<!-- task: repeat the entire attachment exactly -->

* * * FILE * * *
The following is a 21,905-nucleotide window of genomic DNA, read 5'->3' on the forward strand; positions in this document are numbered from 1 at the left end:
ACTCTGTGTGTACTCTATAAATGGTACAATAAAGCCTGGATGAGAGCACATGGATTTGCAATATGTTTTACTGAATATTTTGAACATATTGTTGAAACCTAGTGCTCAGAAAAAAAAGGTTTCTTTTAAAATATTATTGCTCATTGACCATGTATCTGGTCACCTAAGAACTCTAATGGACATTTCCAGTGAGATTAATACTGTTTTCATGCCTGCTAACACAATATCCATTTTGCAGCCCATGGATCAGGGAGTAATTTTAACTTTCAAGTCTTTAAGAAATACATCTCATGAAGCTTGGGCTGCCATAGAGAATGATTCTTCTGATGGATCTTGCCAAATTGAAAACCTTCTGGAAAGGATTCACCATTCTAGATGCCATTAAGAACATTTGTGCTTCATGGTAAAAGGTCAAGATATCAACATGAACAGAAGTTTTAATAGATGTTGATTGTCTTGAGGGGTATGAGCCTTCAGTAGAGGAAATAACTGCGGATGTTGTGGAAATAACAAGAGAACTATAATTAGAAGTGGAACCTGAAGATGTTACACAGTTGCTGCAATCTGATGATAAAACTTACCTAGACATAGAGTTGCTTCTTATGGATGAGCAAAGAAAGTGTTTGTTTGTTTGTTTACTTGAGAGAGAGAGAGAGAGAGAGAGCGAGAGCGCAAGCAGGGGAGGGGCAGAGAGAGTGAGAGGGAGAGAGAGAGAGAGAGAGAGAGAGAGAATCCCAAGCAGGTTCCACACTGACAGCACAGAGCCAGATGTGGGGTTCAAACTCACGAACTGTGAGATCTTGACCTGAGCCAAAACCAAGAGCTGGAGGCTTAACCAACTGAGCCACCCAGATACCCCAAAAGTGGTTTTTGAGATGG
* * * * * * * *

The following is a 21,905-nucleotide window of genomic DNA, read 5'->3' on the forward strand; positions in this document are numbered from 1 at the left end:
ACTCTGTGTGTACTCTATAAATGGTACAATAAAGCCTGGATGAGAGCACATGGATTTGCAATATGTTTTACTGAATATTTTGAACATATTGTTGAAACCTAGTGCTCAGAAAAAAAAGGTTTCTTTTAAAATATTATTGCTCATTGACCATGTATCTGGTCACCTAAGAACTCTAATGGACATTTCCAGTGAGATTAATACTGTTTTCATGCCTGCTAACACAATATCCATTTTGCAGCCCATGGATCAGGGAGTAATTTTAACTTTCAAGTCTTTAAGAAATACATCTCATGAAGCTTGGGCTGCCATAGAGAATGATTCTTCTGATGGATCTTGCCAAATTGAAAACCTTCTGGAAAGGATTCACCATTCTAGATGCCATTAAGAACATTTGTGCTTCATGGTAAAAGGTCAAGATATCAACATGAACAGAAGTTTTAATAGATGTTGATTGTCTTGAGGGGTATGAGCCTTCAGTAGAGGAAATAACTGCGGATGTTGTGGAAATAACAAGAGAACTATAATTAGAAGTGGAACCTGAAGATGTTACACAGTTGCTGCAATCTGATGATAAAACTTACCTAGACATAGAGTTGCTTCTTATGGATGAGCAAAGAAAGTGTTTGTTTGTTTGTTTACTTGAGAGAGAGAGAGAGAGAGAGAGCGAGAGCGCAAGCAGGGGAGGGGCAGAGAGAGTGAGAGGGAGAGAGAGAGAGAGAGAGAGAGAGAGAATCCCAAGCAGGTTCCACACTGACAGCACAGAGCCAGATGTGGGGTTCAAACTCACGAACTGTGAGATCTTGACCTGAGCCAAAACCAAGAGCTGGAGGCTTAACCAACTGAGCCACCCAGATACCCCAAAAGTGGTTTTTGAGATGG